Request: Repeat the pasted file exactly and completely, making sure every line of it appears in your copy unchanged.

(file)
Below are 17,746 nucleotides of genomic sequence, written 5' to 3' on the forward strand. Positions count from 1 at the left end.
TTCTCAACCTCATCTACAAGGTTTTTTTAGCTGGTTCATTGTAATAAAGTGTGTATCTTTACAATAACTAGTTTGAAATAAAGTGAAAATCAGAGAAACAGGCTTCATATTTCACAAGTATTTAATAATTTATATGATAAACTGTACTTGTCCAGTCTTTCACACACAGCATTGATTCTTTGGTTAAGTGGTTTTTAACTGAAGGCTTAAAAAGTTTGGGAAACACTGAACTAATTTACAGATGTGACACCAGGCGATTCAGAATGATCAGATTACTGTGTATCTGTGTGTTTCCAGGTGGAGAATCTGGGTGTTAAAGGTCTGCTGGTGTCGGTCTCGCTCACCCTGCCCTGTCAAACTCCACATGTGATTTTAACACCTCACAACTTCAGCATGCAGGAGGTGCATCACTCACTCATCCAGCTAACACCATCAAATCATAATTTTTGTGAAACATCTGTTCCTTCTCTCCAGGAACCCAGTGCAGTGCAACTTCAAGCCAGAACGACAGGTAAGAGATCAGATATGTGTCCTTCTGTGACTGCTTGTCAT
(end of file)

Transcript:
Below are 17,746 nucleotides of genomic sequence, written 5' to 3' on the forward strand. Positions count from 1 at the left end.
TTCTCAACCTCATCTACAAGGTTTTTTTAGCTGGTTCATTGTAATAAAGTGTGTATCTTTACAATAACTAGTTTGAAATAAAGTGAAAATCAGAGAAACAGGCTTCATATTTCACAAGTATTTAATAATTTATATGATAAACTGTACTTGTCCAGTCTTTCACACACAGCATTGATTCTTTGGTTAAGTGGTTTTTAACTGAAGGCTTAAAAAGTTTGGGAAACACTGAACTAATTTACAGATGTGACACCAGGCGATTCAGAATGATCAGATTACTGTGTATCTGTGTGTTTCCAGGTGGAGAATCTGGGTGTTAAAGGTCTGCTGGTGTCGGTCTCGCTCACCCTGCCCTGTCAAACTCCACATGTGATTTTAACACCTCACAACTTCAGCATGCAGGAGGTGCATCACTCACTCATCCAGCTAACACCATCAAATCATAATTTTTGTGAAACATCTGTTCCTTCTCTCCAGGAACCCAGTGCAGTGCAACTTCAAGCCAGAACGACAGGTAAGAGATCAGATATGTGTCCTTCTGTGACTGCTTGTCAT